There's wisdom to be found in the kitchen

I was home-schooled growing up, so my classes took a non-traditional form. For example, once a week I went to my friend’s home to learn German from her mom. Another regular activity was ballroom dance lessons with other home-schooled students. But a favorite class of mine was the time each week when my aunt came over to my house to teach me cooking.

This was the aunt whose family gathered around the dinner table not out of force, but because they couldn’t resist taking part in a hearty home-cooked meal. My aunt was known for her love of being in the kitchen and the joy she took in setting a delicious table for her husband and children.

There were many moments where her joyful spirit, combined with my newness to cooking, gave rise to laughable incidents (I’ll never forget when she taught me to make meatballs and what it was like to handle the goopy, raw mixture). She encouraged me to try new recipes, even if they didn’t seem immediately appealing. One of these recipes was Chicken Cordon Bleu, a recipe I had never heard of. At the time I didn’t understand how combining chicken, ham, and Swiss cheese could be anything but gross; but, after taking a cooking risk, I developed a full appreciation for the savory French dish.

These cooking classes were studded with small moments of simple wisdom. For example, when I thought we were done with a mixing bowl I’d pick it up to place it in the sink, and she would stop me, exclaiming, “What are you doing—we need to get the rest out with a spatula to scrape out all of the goodness!” As she scraped away, she would show me all of the food she was still able to salvage, and as she did so would say, “Look at all of that goodness, there is so much goodness still in there!” Each week when she arrived, I knew I would not only be taught the skills of cooking well, but I would be shown what it looked like to cook with your heart—to cook with love.

I learned lessons from my aunt’s cooking class that reach far beyond my cooking skills (though I still make a mean Chicken Cordon Bleu!). In retrospect, I can see what made our relationship work so well, and it helps me to think about how to develop these relationships with my own nieces—and indeed many other people I know, family or otherwise.

She showed me the meaning of quality time.

The first essential ingredient of my relationship with my aunt was that she took time out of her busy day to be with me. Our time together afforded many opportunities for us to simply chat. Of course, the first portion of her time with me included laying out all of the ingredients and coming up with a game plan of how we were going to go about the recipe, but while the oven was preheating or the food cooking, it was our time to sit at the counter with a cup of tea or coffee and share about our lives. The hours carved out each week for us to work together were hours that went into building a stronger foundation for our friendship. She would share with me about how her week was going and what she had planned for the upcoming weekend, and I would share the same with her. That simple gift of quality time was the foundation for our relationship.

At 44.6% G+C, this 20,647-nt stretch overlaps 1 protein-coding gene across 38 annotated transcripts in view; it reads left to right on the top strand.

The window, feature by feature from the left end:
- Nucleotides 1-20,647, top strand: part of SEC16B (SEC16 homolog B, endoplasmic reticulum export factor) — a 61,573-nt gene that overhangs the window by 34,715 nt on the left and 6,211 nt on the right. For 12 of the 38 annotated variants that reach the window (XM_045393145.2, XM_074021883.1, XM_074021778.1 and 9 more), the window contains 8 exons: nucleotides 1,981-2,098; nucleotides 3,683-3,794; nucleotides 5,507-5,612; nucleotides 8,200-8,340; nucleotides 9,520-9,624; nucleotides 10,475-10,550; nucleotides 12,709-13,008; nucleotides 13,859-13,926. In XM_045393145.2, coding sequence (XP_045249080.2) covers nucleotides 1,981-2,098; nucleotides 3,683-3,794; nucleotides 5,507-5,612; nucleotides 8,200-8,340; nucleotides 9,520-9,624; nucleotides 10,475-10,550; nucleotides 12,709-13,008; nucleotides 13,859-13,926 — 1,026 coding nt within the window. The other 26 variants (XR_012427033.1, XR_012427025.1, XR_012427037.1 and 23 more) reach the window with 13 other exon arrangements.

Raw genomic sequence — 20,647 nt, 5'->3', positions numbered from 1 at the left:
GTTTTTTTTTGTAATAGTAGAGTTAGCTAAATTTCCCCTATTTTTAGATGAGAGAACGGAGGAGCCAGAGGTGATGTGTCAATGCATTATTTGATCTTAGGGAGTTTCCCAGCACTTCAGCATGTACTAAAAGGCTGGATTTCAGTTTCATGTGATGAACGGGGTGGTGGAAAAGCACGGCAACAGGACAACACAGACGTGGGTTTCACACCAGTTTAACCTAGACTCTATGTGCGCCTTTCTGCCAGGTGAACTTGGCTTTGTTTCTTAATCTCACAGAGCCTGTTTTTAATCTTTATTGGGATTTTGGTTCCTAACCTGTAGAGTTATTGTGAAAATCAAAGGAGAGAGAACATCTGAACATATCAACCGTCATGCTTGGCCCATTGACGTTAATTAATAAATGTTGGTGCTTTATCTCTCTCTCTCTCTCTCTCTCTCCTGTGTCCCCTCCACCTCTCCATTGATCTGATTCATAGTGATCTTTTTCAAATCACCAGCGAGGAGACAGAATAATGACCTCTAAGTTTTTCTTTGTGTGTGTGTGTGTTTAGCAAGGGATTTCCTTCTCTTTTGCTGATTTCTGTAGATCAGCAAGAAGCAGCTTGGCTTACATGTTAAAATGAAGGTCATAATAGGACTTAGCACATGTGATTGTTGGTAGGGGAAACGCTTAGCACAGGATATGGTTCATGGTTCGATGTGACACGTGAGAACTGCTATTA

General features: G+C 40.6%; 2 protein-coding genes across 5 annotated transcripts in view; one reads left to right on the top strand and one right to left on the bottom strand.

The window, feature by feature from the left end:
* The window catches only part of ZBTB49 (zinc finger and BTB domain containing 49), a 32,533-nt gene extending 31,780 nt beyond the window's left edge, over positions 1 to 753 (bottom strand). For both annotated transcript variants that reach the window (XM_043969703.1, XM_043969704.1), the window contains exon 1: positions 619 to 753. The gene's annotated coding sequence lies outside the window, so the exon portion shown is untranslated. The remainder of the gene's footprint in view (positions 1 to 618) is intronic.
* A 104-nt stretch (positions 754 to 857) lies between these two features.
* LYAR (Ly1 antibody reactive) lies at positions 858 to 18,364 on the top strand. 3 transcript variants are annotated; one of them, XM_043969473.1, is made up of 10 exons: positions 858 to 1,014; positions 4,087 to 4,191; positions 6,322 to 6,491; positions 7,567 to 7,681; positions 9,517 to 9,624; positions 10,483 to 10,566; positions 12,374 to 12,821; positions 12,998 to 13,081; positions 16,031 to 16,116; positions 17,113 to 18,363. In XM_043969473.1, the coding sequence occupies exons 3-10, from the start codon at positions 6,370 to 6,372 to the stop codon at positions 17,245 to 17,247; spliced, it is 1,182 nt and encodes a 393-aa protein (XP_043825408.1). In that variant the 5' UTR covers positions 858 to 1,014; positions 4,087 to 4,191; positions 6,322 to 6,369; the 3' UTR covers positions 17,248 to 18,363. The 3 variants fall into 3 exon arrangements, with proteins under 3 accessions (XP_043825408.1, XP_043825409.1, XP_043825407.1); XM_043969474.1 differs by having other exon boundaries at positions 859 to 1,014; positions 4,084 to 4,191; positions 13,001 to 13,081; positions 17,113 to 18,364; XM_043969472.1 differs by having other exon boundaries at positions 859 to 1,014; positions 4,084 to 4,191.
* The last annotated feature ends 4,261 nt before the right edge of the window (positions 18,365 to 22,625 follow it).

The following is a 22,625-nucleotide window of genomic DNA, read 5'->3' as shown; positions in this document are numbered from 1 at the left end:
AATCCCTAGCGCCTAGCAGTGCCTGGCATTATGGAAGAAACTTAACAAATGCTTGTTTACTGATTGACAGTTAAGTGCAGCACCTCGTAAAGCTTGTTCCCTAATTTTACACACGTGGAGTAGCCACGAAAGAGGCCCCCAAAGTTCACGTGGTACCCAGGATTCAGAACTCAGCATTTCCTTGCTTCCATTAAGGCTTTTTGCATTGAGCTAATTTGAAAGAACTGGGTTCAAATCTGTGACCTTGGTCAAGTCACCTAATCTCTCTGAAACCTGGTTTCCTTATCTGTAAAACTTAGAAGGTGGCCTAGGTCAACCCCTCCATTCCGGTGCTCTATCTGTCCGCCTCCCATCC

She was an example of what it looks like to give respect in relationships.

My aunt made it clear that she respected me, and I respected her as well. She made me feel like her equal, and conversations between us came about naturally and comfortably. It meant so much to me that I was growing closer to her through the time we spent cooking together. It allowed us to have an independent relationship that was not reliant on the occasional interaction at family get-togethers. Nor was I a silent observer of the conversations I overheard when my aunt stopped by to visit with my mom over a few cups of coffee; instead, I was invited to join them. My aunt’s relationship with me as her niece also drew me into her friendship with my mom, and thus drew our whole family closer together.

She cultivated a spirit of openness in me.

My aunt respected me and drew me into the conversation, but I also had to bring an open heart to the table. If I had had a bad attitude about the whole idea of the cooking class, my aunt would have faced a stubborn niece who would only go through the motions in order to “pass the class.” If I hadn’t appreciated her valuable gifts and skills, I wouldn’t have had the patience to learn what she needed to teach me. Having an open mind and receptive heart allowed me not only to learn the skills that she shared, but also to receive the nuggets of wisdom she imparted.

My aunt helped me to notice the smallest things and showed me how they made a big difference in the end result. Her example showed me how much she cared for every detail, because attending to every detail was a tangible way that she could love those she nourished through her cooking. And even though the cooking class I had with her might seem like a small, insignificant event in a long life, it made a huge difference to me. It is so important to cultivate relationships where you open yourself up to learning from others. Not only does this give you the opportunity to grow in another area of your life, but it can build an unexpected bond that will carry on outside of that learning experience.

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